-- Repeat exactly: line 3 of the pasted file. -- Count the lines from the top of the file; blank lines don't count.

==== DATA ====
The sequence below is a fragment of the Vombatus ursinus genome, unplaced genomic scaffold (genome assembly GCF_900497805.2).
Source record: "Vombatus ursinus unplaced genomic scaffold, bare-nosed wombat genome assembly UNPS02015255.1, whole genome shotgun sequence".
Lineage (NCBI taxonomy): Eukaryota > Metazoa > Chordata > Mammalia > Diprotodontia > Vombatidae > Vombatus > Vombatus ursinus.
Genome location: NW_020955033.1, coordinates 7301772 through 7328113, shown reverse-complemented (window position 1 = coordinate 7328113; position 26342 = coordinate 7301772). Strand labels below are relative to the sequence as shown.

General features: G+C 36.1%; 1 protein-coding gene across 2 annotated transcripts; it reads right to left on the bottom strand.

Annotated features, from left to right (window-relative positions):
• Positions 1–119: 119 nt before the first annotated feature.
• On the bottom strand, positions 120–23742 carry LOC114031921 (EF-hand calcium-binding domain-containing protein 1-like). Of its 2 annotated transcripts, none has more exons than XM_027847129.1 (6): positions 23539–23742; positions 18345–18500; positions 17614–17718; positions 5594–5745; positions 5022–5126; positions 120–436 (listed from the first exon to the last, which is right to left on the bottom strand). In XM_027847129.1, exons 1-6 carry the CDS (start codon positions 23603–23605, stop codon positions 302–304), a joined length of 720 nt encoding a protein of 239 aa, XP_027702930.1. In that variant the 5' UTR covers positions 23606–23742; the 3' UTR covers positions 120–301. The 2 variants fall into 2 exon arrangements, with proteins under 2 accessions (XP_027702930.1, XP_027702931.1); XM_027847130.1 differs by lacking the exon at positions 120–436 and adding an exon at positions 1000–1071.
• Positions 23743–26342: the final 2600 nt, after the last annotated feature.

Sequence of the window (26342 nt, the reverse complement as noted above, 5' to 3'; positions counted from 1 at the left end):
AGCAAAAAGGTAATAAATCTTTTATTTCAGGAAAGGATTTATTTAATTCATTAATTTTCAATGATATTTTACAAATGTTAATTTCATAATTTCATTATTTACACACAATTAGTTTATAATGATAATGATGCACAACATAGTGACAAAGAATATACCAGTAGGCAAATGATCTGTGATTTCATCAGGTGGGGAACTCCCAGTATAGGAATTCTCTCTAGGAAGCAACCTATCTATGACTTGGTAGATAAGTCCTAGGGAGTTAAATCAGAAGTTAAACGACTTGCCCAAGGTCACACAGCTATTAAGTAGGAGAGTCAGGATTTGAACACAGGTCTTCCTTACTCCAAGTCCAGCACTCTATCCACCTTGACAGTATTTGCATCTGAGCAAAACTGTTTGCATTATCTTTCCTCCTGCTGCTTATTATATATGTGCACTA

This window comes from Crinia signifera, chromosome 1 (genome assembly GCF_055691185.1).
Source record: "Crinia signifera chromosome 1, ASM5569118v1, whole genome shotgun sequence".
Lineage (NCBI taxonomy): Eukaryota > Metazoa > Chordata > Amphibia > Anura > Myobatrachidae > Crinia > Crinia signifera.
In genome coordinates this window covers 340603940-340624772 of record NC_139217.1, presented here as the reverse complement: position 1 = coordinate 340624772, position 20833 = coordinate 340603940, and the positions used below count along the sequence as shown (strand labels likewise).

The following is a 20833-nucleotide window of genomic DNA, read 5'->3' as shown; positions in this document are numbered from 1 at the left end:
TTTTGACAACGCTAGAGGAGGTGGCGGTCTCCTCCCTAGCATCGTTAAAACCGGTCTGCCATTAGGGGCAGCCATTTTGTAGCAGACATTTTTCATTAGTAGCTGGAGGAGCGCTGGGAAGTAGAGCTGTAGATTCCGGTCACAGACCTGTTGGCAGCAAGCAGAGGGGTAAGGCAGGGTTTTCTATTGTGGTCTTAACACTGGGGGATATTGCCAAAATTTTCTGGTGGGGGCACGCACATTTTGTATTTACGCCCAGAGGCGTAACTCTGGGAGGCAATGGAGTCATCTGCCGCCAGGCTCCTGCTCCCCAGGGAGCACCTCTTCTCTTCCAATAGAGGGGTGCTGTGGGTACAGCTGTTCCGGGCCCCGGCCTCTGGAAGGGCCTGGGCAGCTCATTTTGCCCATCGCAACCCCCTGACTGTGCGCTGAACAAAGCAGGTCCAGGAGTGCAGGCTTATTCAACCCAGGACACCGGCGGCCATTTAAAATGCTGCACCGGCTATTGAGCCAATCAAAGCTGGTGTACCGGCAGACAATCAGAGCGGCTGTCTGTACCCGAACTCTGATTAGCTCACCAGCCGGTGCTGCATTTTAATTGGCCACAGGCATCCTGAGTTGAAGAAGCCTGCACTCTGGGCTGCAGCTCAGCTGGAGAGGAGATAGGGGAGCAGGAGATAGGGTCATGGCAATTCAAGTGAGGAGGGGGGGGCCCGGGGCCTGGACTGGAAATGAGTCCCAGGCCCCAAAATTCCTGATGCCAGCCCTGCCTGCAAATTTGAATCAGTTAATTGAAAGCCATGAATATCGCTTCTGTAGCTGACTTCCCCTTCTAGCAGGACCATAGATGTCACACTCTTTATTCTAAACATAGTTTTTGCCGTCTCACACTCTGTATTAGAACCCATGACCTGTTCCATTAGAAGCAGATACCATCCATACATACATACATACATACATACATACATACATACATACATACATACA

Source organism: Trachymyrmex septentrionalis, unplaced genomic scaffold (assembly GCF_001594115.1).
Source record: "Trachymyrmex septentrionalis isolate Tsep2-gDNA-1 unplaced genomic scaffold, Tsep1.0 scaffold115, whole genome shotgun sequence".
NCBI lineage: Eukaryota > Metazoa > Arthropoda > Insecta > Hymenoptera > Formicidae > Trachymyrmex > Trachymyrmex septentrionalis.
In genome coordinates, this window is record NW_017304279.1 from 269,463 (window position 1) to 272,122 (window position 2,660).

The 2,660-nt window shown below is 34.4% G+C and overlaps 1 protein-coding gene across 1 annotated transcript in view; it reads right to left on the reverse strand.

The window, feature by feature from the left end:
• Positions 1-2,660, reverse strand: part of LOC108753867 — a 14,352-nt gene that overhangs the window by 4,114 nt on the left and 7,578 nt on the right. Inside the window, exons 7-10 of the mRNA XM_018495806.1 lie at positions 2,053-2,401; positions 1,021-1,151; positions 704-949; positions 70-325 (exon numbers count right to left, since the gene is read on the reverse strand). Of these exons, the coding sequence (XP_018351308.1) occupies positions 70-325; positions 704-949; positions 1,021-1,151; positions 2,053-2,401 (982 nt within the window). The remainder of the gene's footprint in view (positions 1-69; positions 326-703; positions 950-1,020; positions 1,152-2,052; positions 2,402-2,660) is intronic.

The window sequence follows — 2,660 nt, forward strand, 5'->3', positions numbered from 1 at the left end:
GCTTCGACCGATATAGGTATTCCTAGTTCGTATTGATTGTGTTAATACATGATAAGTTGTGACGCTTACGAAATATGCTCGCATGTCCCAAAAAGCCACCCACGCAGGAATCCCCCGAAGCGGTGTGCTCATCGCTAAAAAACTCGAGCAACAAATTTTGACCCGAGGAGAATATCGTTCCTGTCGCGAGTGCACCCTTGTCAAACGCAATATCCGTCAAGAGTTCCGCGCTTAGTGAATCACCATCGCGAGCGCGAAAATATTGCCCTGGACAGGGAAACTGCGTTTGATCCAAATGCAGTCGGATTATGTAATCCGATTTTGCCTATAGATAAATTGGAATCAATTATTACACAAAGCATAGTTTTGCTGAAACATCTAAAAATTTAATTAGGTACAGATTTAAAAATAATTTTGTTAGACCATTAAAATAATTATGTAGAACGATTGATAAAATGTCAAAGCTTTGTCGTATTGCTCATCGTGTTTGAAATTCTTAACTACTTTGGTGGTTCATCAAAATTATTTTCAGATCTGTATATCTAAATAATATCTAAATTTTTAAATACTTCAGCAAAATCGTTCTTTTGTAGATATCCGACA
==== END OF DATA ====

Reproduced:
Lineage (NCBI taxonomy): Eukaryota > Metazoa > Chordata > Mammalia > Diprotodontia > Vombatidae > Vombatus > Vombatus ursinus.